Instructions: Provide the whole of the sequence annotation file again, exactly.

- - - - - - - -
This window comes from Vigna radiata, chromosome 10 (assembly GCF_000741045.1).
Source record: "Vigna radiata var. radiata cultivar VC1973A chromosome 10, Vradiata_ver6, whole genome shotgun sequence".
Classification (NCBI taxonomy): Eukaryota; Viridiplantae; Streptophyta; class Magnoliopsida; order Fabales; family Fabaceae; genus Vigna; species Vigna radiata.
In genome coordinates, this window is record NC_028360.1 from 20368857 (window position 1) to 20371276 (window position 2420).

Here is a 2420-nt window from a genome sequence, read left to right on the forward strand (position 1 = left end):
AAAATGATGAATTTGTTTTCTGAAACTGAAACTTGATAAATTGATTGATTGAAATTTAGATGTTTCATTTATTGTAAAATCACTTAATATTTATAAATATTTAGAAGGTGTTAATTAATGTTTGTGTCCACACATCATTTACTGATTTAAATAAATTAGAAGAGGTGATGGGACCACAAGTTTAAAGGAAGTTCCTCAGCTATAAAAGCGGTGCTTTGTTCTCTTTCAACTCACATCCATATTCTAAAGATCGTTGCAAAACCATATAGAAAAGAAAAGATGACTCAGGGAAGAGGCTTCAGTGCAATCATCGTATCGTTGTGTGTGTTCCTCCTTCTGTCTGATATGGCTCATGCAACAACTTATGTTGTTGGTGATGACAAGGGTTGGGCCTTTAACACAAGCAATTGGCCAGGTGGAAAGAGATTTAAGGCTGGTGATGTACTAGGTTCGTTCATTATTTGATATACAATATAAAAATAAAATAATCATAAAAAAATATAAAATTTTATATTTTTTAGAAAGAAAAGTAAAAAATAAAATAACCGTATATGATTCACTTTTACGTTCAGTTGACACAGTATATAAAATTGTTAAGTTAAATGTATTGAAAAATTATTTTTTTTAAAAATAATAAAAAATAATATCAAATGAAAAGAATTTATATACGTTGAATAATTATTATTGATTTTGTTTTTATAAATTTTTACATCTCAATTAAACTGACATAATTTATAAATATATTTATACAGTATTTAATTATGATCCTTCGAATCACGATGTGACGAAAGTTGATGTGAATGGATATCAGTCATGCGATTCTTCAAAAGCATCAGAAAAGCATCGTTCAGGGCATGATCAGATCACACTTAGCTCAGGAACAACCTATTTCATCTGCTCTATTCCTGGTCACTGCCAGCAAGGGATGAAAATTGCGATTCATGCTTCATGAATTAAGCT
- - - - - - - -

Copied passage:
This window comes from Vigna radiata, chromosome 10 (assembly GCF_000741045.1).
Source record: "Vigna radiata var. radiata cultivar VC1973A chromosome 10, Vradiata_ver6, whole genome shotgun sequence".
Classification (NCBI taxonomy): Eukaryota; Viridiplantae; Streptophyta; class Magnoliopsida; order Fabales; family Fabaceae; genus Vigna; species Vigna radiata.
In genome coordinates, this window is record NC_028360.1 from 20368857 (window position 1) to 20371276 (window position 2420).

Here is a 2420-nt window from a genome sequence, read left to right on the forward strand (position 1 = left end):
AAAATGATGAATTTGTTTTCTGAAACTGAAACTTGATAAATTGATTGATTGAAATTTAGATGTTTCATTTATTGTAAAATCACTTAATATTTATAAATATTTAGAAGGTGTTAATTAATGTTTGTGTCCACACATCATTTACTGATTTAAATAAATTAGAAGAGGTGATGGGACCACAAGTTTAAAGGAAGTTCCTCAGCTATAAAAGCGGTGCTTTGTTCTCTTTCAACTCACATCCATATTCTAAAGATCGTTGCAAAACCATATAGAAAAGAAAAGATGACTCAGGGAAGAGGCTTCAGTGCAATCATCGTATCGTTGTGTGTGTTCCTCCTTCTGTCTGATATGGCTCATGCAACAACTTATGTTGTTGGTGATGACAAGGGTTGGGCCTTTAACACAAGCAATTGGCCAGGTGGAAAGAGATTTAAGGCTGGTGATGTACTAGGTTCGTTCATTATTTGATATACAATATAAAAATAAAATAATCATAAAAAAATATAAAATTTTATATTTTTTAGAAAGAAAAGTAAAAAATAAAATAACCGTATATGATTCACTTTTACGTTCAGTTGACACAGTATATAAAATTGTTAAGTTAAATGTATTGAAAAATTATTTTTTTTAAAAATAATAAAAAATAATATCAAATGAAAAGAATTTATATACGTTGAATAATTATTATTGATTTTGTTTTTATAAATTTTTACATCTCAATTAAACTGACATAATTTATAAATATATTTATACAGTATTTAATTATGATCCTTCGAATCACGATGTGACGAAAGTTGATGTGAATGGATATCAGTCATGCGATTCTTCAAAAGCATCAGAAAAGCATCGTTCAGGGCATGATCAGATCACACTTAGCTCAGGAACAACCTATTTCATCTGCTCTATTCCTGGTCACTGCCAGCAAGGGATGAAAATTGCGATTCATGCTTCATGAATTAAGCT